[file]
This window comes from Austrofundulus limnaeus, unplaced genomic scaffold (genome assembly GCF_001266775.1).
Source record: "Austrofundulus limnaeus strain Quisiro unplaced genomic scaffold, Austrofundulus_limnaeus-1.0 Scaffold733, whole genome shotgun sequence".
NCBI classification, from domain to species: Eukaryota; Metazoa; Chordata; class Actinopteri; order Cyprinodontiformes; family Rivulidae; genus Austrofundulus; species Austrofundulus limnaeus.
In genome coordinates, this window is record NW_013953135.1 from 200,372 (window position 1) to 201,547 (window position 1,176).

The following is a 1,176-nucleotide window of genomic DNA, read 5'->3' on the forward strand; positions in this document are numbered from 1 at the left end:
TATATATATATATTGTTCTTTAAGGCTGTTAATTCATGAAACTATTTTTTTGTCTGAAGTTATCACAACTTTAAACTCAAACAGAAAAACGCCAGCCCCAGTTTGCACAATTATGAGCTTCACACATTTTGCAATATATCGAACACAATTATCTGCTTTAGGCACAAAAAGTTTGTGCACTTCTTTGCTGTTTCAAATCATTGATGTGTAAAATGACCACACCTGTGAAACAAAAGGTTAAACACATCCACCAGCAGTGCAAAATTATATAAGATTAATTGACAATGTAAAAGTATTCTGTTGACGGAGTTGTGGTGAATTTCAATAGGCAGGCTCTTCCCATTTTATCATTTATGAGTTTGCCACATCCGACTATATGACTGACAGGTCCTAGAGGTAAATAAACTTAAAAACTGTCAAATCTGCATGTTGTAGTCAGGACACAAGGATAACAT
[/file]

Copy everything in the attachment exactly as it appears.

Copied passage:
This window comes from Austrofundulus limnaeus, unplaced genomic scaffold (genome assembly GCF_001266775.1).
Source record: "Austrofundulus limnaeus strain Quisiro unplaced genomic scaffold, Austrofundulus_limnaeus-1.0 Scaffold733, whole genome shotgun sequence".
NCBI classification, from domain to species: Eukaryota; Metazoa; Chordata; class Actinopteri; order Cyprinodontiformes; family Rivulidae; genus Austrofundulus; species Austrofundulus limnaeus.
In genome coordinates, this window is record NW_013953135.1 from 200,372 (window position 1) to 201,547 (window position 1,176).

The following is a 1,176-nucleotide window of genomic DNA, read 5'->3' on the forward strand; positions in this document are numbered from 1 at the left end:
TATATATATATATTGTTCTTTAAGGCTGTTAATTCATGAAACTATTTTTTTGTCTGAAGTTATCACAACTTTAAACTCAAACAGAAAAACGCCAGCCCCAGTTTGCACAATTATGAGCTTCACACATTTTGCAATATATCGAACACAATTATCTGCTTTAGGCACAAAAAGTTTGTGCACTTCTTTGCTGTTTCAAATCATTGATGTGTAAAATGACCACACCTGTGAAACAAAAGGTTAAACACATCCACCAGCAGTGCAAAATTATATAAGATTAATTGACAATGTAAAAGTATTCTGTTGACGGAGTTGTGGTGAATTTCAATAGGCAGGCTCTTCCCATTTTATCATTTATGAGTTTGCCACATCCGACTATATGACTGACAGGTCCTAGAGGTAAATAAACTTAAAAACTGTCAAATCTGCATGTTGTAGTCAGGACACAAGGATAACAT